One of the latest trends in learning and development for organizations has been the progression from E-Learning and classroom training modules to Gamification in training.
Do you want to know how Gamified learning is changing the training and development industry? Is it really for you?
We try to answer all your questions in this series dedicated to Gamification in Training.
What is Gamification in training?
The definition of Gamification is the application of game-like mechanics to non-game entities to encourage a specific behavior
Features of game mechanics are points scored, levels, achievements, leaderboards, quick feedback loop, and time limits.
Essentially, these components are what actually make what we call a ‘Game’. And if executed well they make it enjoyable to play the game. The learning is continuously being transferred and people are building knowledge and skills while having fun during the entire process.
The goal is to maximize enjoyment and engagement by capturing the interest of learners and inspiring them to continue learning.
Our present innovation empowers instructors to execute game dynamics in their work. For instance, making a history fight between understudies or a preparation test for experts.
If you wish to implement Gamified learning into your E-Learning see: How to implement Gamification in E- Learning
What makes Gamified learning effective
Gamification involves combining elements of games, such as points, leaderboards, and badges into non-game contexts, in order to improve engagement with both employees and consumers.
These are the elements that make us love games and keep us engaged and the same applies to gamified learning.
If you ask a child, “What is work?” They most likely will say, “School and homework!!” Try asking them, “What is play?” Many of them will say, “Mobile games, video games”
Choice of independent decision
It’s the feeling of making independent decisions that make learning effective. The learner does not feel that someone is teaching.
They are a part of the entire process and make their own independent decisions. The autonomy and the ability of their independent judgment give them a feeling of being a part of the process
For instance, notwithstanding a course that is obligatory, in the event that you execute game mechanics accurately you can in any case make a feeling of being self-driven.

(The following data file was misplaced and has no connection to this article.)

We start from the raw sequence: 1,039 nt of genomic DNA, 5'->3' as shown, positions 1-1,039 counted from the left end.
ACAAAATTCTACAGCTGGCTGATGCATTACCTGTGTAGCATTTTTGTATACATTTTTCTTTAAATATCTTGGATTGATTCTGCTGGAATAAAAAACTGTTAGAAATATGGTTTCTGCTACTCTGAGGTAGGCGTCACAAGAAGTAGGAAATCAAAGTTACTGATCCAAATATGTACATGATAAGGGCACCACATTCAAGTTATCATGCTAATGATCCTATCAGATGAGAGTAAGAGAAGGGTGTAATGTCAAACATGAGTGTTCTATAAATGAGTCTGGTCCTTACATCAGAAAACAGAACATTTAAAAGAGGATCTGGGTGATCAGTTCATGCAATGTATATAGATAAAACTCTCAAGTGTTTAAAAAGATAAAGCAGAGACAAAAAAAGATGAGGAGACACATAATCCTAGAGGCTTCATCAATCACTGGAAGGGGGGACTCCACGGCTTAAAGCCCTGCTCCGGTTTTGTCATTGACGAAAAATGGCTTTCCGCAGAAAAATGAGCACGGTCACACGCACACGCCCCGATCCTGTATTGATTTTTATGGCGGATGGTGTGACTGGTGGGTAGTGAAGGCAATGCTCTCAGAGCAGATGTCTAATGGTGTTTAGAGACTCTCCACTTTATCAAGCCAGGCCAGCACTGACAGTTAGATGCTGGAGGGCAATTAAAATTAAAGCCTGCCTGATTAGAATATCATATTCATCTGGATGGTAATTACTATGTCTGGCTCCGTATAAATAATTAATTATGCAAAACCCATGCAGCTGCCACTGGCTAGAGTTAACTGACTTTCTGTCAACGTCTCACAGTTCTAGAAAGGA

One great approach to do this is utilizing ‘surprise rewards’ as a component (for instance give a reward to individuals attending 5 sessions successfully).
A surprise reward or achievement badge can make an exceptionally individual connect with an action, in the wake of getting the honor individuals will feel that they go to the session as opposed to being compelled to.
A man begins feeling that they really earned the reward just by going to the address, expanding the feeling of autonomy and self-assurance.
Gamification of training and Continuous improvement
We all agree that learning or training is a continuous process, not a magic pill that will make you smarter overnight. The essential element of game mechanics or Gamification in training is continuous improvement.
You don’t move levels in a game till you get some level of experience. This in fact is a key component of continuous improvement.
When you first solve a problem in your job, you feel a sense of accomplishment. Gamification gives you options to capitalize on the individual sense of accomplishment to be transferred to the real work environment or real life.
Purpose: The urge to contribute to something larger than ourselves.
Clearly people feel the internal urge to contribute to something that is larger than themselves.
At first glance this fact is quite unnatural if you compare it to video games: as playing a video game for hours does not seem to contribute to something larger than ourselves.
Most games solve this by adding a background story to the game: you either have to save the world or the girl. And we need the player to help out. Remember Super Mario trying to save the princess!
In fact, all the games now have a background story these days to drive the same behavior
Stories do make a lot of difference here. And adding a transcendent story to education doesn’t have to be difficult. The story doesn’t even need to have basic elements such as characters, a plot, tension, and resolution.
It just needs to relate to your audience and give them a feeling that doing the activity they’re doing (practicing sale pitch, taking foreign language quizzes) contributes to the goal set in the story.
You have to transform and integrate the learning activity into the story. Mario needs to collect 5 stones (math quizzes), and 1 hammer (history essay) before he can create a bridge to enter the castle and save the princess. Ideally, the story unfolds as people progress in their journey to mastering.
By tending to these learning characteristics, you can enhance the learning experience and absorption and have some good times in the meantime. So why pause? Begin today with Gamification in training and reap the rewards!